The second and last major stage in the peace-making process, concluding the American Civil War, was the surrender of General Joseph E. Johnston and his armies to Major General William T. Sherman on April 26, 1865, at Bennett Place. Johnston’s Army of Tennessee was among nearly 100,000 Confederate soldiers that were surrendered from North Carolina, South Carolina, Georgia, and Florida. The conditions of surrender were laid out in a document called, “Terms of a Military Convention,” signed by Sherman, Johnston, and Grant at Raleigh, North Carolina.
Other Confederate generals surrendered in the following days and weeks as the news from Appomattox reached them. The last land battle of the Civil War took place near Brownsville, Texas, on May 12. The Cherokee Confederate Indians were the last significant Confederate active force to surrender on June 23. The last Confederate surrender occurred on November 6, 1865, when the Confederate warship CSS Shenandoah surrendered at Liverpool, England. President Andrew Johnson formally declared the end of the war on August 20, 1866.
On May 10, 1865, Union cavalrymen captured Confederate President Jefferson Davis after he fled Richmond, Virginia, following its evacuation in the early part of April. On May 5, 1865, in Washington, Georgia, Davis held the last meeting of his cabinet. At that time, the Confederate government was declared dissolved. The Confederate president was subsequently held prisoner for two years in Fort Monroe, Virginia.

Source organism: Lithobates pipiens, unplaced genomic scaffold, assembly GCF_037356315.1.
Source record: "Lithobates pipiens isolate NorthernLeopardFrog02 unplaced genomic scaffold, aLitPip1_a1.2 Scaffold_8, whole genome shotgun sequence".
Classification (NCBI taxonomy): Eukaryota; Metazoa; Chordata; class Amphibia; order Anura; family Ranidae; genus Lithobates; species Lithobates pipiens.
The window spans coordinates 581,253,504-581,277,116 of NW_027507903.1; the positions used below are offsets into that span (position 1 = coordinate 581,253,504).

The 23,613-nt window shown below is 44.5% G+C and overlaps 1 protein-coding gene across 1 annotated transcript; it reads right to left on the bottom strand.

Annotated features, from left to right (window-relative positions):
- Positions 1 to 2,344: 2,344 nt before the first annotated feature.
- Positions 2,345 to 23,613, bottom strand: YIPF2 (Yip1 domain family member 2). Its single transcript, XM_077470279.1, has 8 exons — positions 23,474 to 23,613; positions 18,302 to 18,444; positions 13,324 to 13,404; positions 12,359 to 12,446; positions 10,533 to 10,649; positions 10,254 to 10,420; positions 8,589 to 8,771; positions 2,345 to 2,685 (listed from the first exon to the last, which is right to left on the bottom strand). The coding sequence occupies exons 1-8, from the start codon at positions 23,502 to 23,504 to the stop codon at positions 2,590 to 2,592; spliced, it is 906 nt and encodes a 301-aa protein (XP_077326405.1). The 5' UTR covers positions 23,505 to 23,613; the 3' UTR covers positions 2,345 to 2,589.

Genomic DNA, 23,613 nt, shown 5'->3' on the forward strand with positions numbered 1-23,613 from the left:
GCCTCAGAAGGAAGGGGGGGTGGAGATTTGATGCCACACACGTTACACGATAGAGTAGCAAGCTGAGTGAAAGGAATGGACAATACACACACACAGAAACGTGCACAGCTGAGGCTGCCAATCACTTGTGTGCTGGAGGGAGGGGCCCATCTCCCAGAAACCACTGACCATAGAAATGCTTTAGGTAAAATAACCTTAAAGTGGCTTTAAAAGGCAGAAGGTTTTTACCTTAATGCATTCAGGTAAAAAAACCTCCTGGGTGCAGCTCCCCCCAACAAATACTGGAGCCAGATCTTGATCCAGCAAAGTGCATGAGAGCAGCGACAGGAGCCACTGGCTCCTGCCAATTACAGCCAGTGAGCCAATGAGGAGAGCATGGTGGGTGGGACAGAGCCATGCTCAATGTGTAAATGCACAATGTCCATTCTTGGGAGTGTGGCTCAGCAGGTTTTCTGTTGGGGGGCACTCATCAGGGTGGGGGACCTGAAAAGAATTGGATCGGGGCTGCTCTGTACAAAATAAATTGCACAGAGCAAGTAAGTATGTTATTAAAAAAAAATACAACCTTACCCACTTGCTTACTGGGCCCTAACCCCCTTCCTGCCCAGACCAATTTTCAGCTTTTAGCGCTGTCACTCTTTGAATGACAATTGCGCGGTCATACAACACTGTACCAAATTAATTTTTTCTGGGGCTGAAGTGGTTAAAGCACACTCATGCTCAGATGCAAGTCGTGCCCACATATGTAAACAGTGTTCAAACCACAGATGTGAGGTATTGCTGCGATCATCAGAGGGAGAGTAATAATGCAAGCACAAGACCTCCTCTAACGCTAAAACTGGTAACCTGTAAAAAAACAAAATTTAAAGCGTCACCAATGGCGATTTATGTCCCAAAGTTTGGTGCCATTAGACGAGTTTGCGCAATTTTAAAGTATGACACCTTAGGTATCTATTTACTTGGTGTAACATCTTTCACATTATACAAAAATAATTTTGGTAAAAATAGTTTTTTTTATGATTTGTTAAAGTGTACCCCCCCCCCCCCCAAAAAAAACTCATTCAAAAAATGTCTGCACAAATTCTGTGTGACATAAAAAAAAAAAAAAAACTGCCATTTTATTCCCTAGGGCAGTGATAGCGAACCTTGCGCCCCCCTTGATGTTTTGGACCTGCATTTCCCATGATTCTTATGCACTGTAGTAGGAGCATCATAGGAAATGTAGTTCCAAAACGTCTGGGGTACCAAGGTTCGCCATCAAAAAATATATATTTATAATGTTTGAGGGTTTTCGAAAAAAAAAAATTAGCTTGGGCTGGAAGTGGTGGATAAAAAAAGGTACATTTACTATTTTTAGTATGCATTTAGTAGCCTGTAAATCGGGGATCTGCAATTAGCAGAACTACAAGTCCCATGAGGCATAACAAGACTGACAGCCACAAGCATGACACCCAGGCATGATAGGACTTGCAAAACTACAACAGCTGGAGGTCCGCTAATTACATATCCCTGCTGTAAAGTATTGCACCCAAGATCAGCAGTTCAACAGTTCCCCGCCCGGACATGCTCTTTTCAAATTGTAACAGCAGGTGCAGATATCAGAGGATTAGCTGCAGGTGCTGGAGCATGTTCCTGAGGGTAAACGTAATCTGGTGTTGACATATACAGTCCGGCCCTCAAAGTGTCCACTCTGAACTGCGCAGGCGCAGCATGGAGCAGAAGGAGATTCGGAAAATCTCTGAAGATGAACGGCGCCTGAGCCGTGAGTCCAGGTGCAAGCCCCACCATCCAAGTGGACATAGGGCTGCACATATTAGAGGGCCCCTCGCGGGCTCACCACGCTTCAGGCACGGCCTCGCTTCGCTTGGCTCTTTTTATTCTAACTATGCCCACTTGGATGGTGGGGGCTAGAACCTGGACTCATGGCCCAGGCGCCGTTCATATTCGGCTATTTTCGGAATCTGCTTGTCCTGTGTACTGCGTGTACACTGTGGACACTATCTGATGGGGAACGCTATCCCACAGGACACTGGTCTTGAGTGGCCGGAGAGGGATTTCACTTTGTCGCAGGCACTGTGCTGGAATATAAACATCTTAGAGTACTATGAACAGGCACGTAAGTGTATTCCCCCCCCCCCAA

The Second American Revolution
Many Confederate supporters viewed secession of the South as part of a larger tradition of American revolutionary ideals. Ironically, the greatest change to come as a result of the American Civil War that followed Southern secession was the end of slavery. On January 1, 1863, Lincoln issued the Emancipation Proclamation, which established the freedom of slaves in the 10 states in rebellion. Then on December 6, 1865, the Thirteenth Amendment was adopted, which officially outlawed slavery and involuntary servitude in all U.S. states and territories. Many historians now characterize the Civil War as a fulfillment of the Declaration of Independence’s promise that “all men are created equal.”